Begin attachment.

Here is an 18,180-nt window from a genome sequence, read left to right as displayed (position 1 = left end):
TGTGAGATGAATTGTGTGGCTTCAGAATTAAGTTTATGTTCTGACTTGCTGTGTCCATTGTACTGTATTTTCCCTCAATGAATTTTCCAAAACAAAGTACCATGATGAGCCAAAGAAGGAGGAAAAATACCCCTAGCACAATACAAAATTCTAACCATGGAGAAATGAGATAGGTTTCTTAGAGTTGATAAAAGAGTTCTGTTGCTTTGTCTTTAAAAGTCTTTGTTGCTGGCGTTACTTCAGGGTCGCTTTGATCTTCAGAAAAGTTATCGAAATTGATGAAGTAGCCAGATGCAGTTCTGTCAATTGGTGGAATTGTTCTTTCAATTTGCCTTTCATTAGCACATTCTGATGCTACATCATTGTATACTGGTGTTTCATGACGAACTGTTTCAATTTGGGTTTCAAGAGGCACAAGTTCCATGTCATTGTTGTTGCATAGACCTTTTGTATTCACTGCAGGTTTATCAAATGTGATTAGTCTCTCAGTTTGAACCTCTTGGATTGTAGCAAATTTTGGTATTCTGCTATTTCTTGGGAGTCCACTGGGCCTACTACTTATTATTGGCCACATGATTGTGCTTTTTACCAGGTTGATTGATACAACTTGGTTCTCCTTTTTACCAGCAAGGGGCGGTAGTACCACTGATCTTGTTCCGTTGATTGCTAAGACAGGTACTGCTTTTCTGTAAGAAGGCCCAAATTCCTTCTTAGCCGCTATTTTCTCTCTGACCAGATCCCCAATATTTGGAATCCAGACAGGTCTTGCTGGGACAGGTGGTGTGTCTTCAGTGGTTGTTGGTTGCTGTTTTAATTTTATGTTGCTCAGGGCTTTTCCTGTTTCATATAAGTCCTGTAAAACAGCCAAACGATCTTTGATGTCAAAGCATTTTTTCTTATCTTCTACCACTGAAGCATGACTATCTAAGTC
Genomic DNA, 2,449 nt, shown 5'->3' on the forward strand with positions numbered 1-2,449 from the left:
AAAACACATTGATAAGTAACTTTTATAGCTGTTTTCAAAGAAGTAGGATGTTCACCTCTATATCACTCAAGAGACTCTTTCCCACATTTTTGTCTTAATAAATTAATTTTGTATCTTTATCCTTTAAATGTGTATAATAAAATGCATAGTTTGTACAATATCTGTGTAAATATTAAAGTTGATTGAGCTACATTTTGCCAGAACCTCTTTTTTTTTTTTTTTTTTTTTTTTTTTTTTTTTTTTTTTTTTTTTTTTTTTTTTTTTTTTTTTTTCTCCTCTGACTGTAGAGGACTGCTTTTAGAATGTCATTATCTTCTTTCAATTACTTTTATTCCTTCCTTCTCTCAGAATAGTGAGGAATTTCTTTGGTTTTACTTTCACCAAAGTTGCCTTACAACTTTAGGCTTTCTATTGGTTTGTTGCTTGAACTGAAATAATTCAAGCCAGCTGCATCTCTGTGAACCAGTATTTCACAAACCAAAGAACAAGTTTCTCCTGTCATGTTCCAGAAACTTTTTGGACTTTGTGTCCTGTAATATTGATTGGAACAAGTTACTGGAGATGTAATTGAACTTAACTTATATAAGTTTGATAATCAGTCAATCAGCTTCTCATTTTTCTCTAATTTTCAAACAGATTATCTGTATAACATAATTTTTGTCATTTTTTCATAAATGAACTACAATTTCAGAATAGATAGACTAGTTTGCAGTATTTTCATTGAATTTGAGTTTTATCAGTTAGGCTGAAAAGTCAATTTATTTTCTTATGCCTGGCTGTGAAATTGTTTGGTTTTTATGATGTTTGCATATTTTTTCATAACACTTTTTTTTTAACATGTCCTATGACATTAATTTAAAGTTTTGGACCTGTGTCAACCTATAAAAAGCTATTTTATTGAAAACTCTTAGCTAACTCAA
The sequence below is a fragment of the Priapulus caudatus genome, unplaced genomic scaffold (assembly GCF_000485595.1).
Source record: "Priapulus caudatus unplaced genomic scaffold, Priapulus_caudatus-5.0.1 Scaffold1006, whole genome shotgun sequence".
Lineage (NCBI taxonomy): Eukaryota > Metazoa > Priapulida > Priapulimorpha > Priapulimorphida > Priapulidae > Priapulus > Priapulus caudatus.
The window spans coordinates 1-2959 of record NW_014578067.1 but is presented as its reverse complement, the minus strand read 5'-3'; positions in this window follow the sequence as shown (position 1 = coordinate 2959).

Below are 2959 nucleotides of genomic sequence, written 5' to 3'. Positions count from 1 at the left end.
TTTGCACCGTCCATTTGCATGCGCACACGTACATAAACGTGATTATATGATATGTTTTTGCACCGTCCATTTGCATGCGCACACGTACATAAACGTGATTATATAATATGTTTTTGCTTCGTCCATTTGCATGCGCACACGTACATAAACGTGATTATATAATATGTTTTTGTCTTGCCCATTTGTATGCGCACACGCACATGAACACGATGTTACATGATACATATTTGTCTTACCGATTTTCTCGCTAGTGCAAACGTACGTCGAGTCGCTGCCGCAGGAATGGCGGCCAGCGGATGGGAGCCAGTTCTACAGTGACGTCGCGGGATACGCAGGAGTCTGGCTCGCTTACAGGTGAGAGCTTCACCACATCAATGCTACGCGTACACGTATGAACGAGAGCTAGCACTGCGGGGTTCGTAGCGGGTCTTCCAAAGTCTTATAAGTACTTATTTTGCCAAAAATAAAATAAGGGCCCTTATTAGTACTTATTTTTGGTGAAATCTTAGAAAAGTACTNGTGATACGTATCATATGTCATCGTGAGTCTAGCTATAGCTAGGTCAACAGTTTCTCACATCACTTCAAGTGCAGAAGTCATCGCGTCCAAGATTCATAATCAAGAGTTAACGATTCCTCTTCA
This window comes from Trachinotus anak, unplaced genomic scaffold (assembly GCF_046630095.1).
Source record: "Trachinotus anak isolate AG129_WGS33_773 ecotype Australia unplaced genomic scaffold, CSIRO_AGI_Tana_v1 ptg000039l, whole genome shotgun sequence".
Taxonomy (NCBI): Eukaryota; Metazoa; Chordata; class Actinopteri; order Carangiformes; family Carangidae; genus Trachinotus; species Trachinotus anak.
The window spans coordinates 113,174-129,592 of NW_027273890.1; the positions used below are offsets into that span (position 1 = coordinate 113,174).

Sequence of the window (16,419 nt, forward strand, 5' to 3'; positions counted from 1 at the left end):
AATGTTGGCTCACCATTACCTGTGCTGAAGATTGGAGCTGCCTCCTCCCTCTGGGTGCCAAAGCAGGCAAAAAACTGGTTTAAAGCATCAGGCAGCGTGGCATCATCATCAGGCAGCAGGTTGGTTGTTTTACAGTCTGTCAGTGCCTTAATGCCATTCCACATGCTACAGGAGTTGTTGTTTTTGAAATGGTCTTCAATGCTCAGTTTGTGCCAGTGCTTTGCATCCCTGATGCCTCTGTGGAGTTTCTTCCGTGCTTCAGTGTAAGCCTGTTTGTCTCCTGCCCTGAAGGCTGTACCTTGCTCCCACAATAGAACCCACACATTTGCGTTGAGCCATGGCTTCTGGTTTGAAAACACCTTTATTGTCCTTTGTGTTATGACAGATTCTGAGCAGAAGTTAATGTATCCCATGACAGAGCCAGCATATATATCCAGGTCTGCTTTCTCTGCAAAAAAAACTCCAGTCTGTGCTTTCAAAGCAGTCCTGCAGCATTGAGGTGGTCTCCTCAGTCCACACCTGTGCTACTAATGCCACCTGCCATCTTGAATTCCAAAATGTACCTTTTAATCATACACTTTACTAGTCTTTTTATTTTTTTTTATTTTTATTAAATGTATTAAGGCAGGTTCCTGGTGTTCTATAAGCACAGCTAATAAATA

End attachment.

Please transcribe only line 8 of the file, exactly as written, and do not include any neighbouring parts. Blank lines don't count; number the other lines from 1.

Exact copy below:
The window spans coordinates 1-2959 of record NW_014578067.1 but is presented as its reverse complement, the minus strand read 5'-3'; positions in this window follow the sequence as shown (position 1 = coordinate 2959).